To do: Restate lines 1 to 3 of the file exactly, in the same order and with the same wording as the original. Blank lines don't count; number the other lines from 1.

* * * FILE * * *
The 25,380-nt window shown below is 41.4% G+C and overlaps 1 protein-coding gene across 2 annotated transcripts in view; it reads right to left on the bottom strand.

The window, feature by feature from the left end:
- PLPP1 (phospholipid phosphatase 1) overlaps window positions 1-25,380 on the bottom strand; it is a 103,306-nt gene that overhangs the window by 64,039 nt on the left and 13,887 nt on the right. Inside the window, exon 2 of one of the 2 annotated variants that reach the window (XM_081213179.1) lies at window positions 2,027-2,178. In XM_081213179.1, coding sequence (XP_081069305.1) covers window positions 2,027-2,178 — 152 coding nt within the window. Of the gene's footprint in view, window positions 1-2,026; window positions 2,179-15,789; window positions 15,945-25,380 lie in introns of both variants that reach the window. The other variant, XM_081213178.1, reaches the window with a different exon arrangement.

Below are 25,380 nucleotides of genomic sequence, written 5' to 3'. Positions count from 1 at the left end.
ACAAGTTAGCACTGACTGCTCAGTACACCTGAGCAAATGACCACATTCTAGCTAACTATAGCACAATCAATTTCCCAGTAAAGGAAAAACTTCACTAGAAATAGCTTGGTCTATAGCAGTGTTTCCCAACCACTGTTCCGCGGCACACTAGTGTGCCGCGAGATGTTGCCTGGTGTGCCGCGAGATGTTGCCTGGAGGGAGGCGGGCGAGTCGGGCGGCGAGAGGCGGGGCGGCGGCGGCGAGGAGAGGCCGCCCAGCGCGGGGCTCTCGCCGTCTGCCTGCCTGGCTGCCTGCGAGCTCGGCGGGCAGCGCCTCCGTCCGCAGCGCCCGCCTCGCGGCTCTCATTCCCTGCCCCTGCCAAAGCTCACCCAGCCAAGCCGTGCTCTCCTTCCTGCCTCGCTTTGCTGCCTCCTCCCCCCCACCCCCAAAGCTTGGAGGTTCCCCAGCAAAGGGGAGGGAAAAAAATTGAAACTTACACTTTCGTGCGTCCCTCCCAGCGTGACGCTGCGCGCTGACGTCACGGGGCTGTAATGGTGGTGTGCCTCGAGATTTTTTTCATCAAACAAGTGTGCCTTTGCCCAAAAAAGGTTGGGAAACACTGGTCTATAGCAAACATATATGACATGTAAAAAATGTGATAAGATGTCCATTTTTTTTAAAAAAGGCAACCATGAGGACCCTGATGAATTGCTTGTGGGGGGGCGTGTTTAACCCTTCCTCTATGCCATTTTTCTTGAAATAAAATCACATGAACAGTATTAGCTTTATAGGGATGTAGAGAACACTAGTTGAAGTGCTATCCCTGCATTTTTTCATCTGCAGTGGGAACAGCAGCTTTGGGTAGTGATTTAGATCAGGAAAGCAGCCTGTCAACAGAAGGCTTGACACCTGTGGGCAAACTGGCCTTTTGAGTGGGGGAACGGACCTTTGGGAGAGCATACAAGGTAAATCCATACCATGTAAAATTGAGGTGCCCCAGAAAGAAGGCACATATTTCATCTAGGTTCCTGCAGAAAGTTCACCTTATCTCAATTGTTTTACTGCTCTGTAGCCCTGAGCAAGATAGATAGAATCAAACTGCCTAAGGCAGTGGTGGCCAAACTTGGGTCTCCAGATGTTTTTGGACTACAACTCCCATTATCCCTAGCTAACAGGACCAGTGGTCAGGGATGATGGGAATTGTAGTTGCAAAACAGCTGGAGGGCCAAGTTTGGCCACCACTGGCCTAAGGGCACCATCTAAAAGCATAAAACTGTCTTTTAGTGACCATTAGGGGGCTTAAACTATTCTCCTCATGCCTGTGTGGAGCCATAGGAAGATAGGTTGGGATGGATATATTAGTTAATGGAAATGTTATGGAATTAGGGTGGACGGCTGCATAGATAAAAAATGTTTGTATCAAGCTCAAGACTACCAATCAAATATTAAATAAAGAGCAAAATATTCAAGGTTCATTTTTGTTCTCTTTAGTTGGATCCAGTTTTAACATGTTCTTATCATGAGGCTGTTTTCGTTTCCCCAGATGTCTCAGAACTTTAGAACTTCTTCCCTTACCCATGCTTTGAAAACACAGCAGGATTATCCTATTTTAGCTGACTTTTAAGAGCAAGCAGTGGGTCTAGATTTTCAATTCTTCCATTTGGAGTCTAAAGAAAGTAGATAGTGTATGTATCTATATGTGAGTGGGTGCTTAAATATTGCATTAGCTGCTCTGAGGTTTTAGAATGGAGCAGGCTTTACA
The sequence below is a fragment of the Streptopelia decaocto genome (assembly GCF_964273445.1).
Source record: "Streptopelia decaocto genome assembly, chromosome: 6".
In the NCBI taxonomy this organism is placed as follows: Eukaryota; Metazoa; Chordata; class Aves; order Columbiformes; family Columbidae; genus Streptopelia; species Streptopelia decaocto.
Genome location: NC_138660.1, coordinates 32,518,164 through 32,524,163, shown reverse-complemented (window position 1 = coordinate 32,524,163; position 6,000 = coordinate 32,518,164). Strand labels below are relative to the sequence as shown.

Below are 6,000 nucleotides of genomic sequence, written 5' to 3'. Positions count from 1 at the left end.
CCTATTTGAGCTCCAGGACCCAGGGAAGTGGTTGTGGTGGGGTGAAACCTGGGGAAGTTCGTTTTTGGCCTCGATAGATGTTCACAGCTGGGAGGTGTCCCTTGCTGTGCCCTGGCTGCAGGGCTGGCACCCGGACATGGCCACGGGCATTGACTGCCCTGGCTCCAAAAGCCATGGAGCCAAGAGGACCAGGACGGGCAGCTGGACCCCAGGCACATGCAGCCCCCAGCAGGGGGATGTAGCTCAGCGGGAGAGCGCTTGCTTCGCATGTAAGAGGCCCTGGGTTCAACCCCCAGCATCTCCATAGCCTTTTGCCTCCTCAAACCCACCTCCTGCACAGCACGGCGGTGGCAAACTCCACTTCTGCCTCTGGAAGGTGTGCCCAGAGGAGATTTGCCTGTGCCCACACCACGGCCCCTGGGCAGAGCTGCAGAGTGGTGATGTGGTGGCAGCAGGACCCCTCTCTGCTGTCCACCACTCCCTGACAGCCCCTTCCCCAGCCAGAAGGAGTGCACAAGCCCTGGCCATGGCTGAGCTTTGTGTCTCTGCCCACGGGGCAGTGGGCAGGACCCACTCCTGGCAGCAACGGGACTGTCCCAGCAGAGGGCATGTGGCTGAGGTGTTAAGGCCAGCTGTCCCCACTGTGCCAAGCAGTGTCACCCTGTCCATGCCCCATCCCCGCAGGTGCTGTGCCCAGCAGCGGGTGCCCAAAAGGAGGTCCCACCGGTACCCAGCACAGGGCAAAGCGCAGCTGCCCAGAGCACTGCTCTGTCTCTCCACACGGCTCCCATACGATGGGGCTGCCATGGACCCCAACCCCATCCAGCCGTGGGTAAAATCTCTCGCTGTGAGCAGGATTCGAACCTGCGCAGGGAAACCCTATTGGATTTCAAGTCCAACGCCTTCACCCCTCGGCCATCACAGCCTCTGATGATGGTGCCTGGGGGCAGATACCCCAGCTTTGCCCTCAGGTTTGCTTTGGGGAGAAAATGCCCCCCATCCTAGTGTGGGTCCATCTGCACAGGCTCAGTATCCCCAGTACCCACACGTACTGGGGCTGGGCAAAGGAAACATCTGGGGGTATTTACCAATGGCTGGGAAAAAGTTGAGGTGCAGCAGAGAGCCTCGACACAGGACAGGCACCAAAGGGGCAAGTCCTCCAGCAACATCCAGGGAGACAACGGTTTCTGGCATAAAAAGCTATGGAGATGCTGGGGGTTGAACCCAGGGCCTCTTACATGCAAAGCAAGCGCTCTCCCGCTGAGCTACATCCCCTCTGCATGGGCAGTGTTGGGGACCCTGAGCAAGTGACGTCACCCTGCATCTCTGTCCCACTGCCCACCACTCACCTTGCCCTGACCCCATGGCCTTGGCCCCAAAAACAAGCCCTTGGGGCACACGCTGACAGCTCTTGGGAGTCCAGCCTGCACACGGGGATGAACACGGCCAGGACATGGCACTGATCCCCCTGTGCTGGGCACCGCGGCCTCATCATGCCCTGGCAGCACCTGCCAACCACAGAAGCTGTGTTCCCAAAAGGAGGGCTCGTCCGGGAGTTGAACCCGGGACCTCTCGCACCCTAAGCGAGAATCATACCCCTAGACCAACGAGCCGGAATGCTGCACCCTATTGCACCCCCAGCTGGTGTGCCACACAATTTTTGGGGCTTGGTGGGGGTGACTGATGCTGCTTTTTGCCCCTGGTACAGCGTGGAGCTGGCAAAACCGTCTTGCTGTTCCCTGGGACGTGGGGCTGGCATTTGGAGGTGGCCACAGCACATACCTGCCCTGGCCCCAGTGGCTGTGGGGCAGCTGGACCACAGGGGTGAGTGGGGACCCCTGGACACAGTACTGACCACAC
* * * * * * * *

The 25,380-nt window shown below is 41.4% G+C and overlaps 1 protein-coding gene across 2 annotated transcripts in view; it reads right to left on the bottom strand.

The window, feature by feature from the left end:
- PLPP1 (phospholipid phosphatase 1) overlaps window positions 1-25,380 on the bottom strand; it is a 103,306-nt gene that overhangs the window by 64,039 nt on the left and 13,887 nt on the right. Inside the window, exon 2 of one of the 2 annotated variants that reach the window (XM_081213179.1) lies at window positions 2,027-2,178. In XM_081213179.1, coding sequence (XP_081069305.1) covers window positions 2,027-2,178 — 152 coding nt within the window. Of the gene's footprint in view, window positions 1-2,026; window positions 2,179-15,789; window positions 15,945-25,380 lie in introns of both variants that reach the window. The other variant, XM_081213178.1, reaches the window with a different exon arrangement.